As researchers, we love to sing the praises of research and its importance for understanding users and developing new, successful products. We are constantly telling our clients about key insights that came from interviews, surveys, or experiments, and the ways that research shaped a product. Recently, the two of us teamed up to review some research we conducted to understand the future of digital voice technology. Our findings provide a clear example of how research gives an edge to product development. We conducted two separate studies with overlapping topics: Allaire wanted to understand what voice technology users would be likely to adopt and Claire was trying to learn more about the voice features that product owners and product managers would prioritize. When we got together to review our findings, we identified a gap between these two perspectives: product owners don’t seem interested in building the very features that users perceive as useful.

Researching voice for users and product owners

Although there has been a lot of excitement over the possibilities of using voice assistants or voice features to develop new products, there are a lot of questions about how to develop a voice strategy. At WillowTree, rather than choosing between platforms, such as Alexa, or custom voice apps, we approach developing voice products in terms of “voice cases:” tasks users can accomplish via voice command.

In April 2018, Claire surveyed product owners and product managers from large companies who work on digital products. Those surveyed work for some of the most successful and recognized companies in the United States (81% are employed by Fortune 1000 companies), which suggests they work on products with large user bases. We asked these product owners and product managers to prioritize 14 voice cases.

At the same time, Allaire conducted a survey of 824 people living in the United States to learn which voice cases resonated with users. People were asked to identify which of those voice cases would be valuable.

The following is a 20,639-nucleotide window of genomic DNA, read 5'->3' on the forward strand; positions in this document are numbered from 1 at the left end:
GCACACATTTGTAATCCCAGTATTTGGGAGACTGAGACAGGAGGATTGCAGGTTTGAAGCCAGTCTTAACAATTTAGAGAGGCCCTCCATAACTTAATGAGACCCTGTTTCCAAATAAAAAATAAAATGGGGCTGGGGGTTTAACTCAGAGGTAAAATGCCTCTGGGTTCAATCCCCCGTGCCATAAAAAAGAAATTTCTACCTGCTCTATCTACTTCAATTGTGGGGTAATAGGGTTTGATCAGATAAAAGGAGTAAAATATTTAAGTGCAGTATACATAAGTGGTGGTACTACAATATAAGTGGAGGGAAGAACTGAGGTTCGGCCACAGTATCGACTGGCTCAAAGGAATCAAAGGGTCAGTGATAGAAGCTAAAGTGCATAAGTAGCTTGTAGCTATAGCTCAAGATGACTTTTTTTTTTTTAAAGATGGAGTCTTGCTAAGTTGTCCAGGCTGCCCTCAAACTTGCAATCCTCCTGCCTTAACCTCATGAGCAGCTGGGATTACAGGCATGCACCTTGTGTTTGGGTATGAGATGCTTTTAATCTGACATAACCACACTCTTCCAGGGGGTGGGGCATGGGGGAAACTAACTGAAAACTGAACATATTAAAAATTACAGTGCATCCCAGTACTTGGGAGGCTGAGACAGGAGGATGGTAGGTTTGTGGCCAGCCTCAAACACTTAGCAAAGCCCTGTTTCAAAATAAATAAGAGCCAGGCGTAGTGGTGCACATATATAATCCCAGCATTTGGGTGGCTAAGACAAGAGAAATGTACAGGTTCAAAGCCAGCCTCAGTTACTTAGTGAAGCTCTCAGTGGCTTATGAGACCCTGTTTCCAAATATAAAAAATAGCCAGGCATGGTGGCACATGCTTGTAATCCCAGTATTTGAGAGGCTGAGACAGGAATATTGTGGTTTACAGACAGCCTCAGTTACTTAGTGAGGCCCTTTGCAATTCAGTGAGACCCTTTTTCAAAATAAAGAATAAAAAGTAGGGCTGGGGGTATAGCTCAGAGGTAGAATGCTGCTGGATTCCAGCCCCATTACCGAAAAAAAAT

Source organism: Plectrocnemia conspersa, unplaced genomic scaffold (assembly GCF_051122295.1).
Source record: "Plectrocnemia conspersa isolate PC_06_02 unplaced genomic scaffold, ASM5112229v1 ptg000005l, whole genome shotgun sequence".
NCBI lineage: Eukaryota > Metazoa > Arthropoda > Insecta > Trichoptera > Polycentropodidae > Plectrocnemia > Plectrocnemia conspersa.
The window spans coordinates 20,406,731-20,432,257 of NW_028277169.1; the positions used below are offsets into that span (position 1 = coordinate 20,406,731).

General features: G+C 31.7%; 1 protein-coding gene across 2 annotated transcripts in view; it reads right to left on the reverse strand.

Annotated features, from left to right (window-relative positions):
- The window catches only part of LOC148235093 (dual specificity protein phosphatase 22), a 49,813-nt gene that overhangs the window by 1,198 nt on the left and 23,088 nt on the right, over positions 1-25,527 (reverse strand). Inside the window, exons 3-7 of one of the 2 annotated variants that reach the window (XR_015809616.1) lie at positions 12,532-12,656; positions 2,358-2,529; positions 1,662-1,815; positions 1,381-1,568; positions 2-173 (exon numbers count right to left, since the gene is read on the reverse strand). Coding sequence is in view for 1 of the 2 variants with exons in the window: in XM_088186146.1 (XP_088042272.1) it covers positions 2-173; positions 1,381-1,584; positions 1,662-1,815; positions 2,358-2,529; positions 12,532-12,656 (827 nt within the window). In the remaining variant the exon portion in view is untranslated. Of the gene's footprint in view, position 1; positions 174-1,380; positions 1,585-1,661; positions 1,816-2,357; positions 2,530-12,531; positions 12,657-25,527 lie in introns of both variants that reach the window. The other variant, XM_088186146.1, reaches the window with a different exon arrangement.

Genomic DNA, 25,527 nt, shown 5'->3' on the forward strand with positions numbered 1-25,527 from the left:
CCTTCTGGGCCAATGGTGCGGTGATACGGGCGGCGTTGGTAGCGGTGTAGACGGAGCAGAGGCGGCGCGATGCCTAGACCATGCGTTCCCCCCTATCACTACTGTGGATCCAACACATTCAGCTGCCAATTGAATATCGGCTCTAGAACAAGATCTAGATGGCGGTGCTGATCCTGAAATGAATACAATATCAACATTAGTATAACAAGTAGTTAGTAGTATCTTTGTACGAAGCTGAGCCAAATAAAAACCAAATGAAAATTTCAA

The Gap: Product owners missing opportunities

Recently, we reviewed these two studies side by side. What did we find? There is an astonishing gap between the voice features product owners see as valuable and those that speak to users. The most evident example of this is how users and product owners responded to the voice case: training. This voice case involves receiving training - like learning a new language - via a conversational voice agent.

The survey of product owners and managers indicates that many companies are unaware of this opportunity. Over 60% of those surveyed ranked training features as either the least important or second least important voice case for their products and end users. Voice Value Graph.001

With regard to users’ perception, training was rated as a high value voice case; training received the highest ratings of all the voice cases we surveyed. This finding indicates that users would be likely to use voice to learn how to do things like cook, speak a new language, tie a necktie, or change a tire. Such features provide ample opportunity to deepen brand loyalty or introduce a new brand. Voice Value Graph.002 When you look at the results from both studies, you’ll notice the patterns are almost exactly opposite. A high percentage of product owners see training as yielding low value. Conversely, a high percentage of users see training as a highly valued voice case.

Despite users’ clear indication that training features are desired, those developing digital products don’t yet see the value. Without research to support voice product development, product owners are less likely to pursue features critical to user adoption. Voice Value Graph.003

The Lesson: Research reveals practical business opportunities

User motivations and needs can be leveraged to inform the development of successful products. By investing in research, product owners and managers can discover the experiences likely to resonate with users. This is true for all products and user experiences, digital and otherwise. Without investing in user research, there is no way to know what opportunities you might be missing.